CfP 46th Annual Convention of the NeMLA
Toronto, Ontario
April 30-May 3, 2015

Panel 15033: From Excavation to Representation: The Role of Archaeology in German Culture

In the late 19th century, Germany succeeded in taking top rank in the areas of historical and archaeological scholarship and exploration, despite the fact that it lagged behind England and France as a colonial power. The spoils of German archaeological expeditions as well as excavations on German soil, were showcased in the newly constructed Berlin Royal Museums and heralded as a means to celebrate, and also legitimize, the newly founded German empire. Back then, as today, history and archaeology hold a place very dear and near to the hearts of most Germans. Far from being a secluded field of scholarship, historians and archaeologists have been and continue to be integral parts of popular culture as moderators of historical documentaries, authors and public speakers. The founding or restoring of historical museums, such as the Neue Museum in Berlin, are events of national interest.

 This panel investigates some of the manifestations of archaeological and historical scholarship within German popular culture. Looking at fiction as well as non-fiction texts, among them biographies and travel literature, speeches, films, as well as museum exhibitions and their coverage in the news reveal a lasting fascination and inspiration with the insights as well as the methodologies of archaeology in particular. From Freud’s notion of Seelenarchäologie to David Chipperfield’s reconstruction of the Neue Museum, which embraced not only the historical importance of the artifacts on display but also the history of the building and institution itself, the panel seeks to trace and highlight instances of boundary crossings between academia, spectacle and art showing that uncovering and presenting history has as much to do with the present as with the past.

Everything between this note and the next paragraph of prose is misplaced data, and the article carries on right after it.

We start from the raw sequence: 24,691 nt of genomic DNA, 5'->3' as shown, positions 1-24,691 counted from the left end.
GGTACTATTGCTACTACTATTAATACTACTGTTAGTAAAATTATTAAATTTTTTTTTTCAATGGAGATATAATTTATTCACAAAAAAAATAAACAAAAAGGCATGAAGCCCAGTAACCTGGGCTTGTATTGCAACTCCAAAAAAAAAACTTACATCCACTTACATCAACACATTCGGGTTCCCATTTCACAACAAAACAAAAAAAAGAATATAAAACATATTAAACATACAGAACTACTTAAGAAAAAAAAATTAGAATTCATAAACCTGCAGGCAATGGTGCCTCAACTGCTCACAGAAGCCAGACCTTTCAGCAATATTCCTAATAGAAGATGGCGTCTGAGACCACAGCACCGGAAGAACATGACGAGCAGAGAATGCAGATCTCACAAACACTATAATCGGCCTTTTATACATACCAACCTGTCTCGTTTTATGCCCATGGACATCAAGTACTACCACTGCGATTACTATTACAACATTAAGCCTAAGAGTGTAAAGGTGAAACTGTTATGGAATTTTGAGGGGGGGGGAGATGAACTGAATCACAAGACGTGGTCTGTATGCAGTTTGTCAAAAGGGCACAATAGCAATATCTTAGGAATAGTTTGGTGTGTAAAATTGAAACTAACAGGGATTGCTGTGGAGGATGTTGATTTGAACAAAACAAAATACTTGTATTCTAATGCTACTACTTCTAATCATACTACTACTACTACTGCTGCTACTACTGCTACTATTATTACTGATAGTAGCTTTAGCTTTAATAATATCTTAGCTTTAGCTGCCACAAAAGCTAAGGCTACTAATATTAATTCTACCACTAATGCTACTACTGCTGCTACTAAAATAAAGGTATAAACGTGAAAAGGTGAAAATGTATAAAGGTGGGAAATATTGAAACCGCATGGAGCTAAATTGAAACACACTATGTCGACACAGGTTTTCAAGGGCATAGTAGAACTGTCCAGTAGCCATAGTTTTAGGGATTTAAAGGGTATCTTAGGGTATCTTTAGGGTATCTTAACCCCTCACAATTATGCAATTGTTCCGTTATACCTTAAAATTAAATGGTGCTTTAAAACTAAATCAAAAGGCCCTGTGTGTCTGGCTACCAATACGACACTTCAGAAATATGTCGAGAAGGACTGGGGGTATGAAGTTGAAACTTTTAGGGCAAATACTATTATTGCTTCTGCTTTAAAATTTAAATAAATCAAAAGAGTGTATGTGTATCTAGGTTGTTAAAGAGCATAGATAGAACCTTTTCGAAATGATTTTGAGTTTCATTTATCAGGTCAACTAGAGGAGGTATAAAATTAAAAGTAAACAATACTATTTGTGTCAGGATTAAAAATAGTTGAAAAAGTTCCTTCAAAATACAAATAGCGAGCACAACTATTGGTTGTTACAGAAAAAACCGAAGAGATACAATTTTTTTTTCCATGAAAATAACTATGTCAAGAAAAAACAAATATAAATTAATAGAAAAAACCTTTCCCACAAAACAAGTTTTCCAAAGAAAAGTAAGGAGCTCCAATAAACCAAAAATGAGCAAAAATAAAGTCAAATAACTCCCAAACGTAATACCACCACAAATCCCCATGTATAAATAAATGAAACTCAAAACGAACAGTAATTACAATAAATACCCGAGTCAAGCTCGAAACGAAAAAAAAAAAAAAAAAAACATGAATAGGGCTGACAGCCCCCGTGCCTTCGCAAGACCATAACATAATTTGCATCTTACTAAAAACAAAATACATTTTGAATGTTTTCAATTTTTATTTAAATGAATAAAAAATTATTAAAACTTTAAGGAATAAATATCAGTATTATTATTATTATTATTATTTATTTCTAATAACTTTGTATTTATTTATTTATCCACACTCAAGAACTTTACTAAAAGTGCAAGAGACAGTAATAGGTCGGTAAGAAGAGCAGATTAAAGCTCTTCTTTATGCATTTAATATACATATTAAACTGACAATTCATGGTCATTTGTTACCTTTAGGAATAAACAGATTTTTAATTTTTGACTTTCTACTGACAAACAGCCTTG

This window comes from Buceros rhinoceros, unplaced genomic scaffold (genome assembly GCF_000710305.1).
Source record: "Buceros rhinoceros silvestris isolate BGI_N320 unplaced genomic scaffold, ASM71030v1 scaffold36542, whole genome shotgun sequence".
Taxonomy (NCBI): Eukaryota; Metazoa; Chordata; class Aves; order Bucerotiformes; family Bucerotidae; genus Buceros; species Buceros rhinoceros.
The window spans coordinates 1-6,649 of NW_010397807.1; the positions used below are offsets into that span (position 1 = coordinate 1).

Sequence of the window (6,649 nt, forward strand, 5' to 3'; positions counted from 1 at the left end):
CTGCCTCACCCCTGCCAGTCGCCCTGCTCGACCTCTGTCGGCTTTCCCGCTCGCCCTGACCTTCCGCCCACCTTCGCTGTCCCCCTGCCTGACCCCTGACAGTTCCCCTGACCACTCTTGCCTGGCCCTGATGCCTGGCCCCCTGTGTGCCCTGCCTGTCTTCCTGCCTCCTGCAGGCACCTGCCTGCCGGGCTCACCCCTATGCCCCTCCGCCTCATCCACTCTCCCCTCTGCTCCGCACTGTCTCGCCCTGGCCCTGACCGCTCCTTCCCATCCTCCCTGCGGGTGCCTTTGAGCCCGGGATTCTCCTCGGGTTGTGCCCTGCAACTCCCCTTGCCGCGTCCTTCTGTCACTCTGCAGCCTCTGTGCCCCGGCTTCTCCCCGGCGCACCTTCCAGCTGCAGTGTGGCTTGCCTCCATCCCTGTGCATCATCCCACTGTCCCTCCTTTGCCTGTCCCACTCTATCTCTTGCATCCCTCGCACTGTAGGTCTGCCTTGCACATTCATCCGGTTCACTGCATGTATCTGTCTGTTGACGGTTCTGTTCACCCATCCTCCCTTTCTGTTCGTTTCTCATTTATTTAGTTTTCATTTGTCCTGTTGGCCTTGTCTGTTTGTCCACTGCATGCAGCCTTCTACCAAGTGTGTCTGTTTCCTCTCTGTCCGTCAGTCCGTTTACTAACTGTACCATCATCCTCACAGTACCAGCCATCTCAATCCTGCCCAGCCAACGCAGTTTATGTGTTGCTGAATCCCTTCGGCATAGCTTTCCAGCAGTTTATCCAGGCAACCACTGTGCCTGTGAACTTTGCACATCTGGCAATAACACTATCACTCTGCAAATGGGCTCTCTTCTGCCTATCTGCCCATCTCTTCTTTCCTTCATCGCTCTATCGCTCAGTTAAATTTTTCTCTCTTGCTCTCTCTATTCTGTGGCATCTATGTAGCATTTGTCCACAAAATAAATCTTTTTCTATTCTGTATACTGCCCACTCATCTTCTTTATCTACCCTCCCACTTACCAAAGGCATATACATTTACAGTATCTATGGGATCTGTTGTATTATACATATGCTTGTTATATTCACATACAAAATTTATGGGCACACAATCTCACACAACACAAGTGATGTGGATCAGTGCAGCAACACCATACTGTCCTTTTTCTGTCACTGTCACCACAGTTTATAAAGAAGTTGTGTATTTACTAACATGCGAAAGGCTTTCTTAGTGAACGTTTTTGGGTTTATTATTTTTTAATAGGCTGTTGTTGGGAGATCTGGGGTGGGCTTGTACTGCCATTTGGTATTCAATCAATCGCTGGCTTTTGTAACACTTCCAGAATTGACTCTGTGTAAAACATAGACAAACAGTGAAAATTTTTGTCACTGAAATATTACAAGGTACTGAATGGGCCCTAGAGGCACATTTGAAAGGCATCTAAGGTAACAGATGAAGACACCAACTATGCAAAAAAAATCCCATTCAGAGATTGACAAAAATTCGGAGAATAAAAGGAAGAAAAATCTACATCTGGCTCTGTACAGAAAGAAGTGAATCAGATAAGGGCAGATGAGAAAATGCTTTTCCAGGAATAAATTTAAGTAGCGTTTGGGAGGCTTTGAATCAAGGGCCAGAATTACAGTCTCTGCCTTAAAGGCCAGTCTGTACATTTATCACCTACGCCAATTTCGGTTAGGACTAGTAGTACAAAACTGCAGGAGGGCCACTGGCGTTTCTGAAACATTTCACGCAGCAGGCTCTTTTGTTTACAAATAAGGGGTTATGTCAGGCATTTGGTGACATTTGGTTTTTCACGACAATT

This is the traditional paper format of 3-4 participants, reading a formal paper of 15-20 minutes (2500-3000 words), followed by Q&A. Paper abstracts are due by September 30th, 2014.  Please submit a brief proposal (250 words) directly to the following NeMLA website: You will have to create an account at this website before submitting your abstract. If you have any questions about the panel (NOT to submit abstracts), feel free to contact the panel chair: Daniela Richter at richt2dm(at)

Daniela Richter, Ph. D.
Associate Professor of German
Department of Foreign Languages, Literatures and Cultures
Pearce 317
Central Michigan University
Mt.Pleasant, MI 48859

The German Studies Call for Papers List
Editor: Stefani Engelstein
Assistant Editor:  Olaf Schmidt
Sponsored by the University of Missouri
Info available at: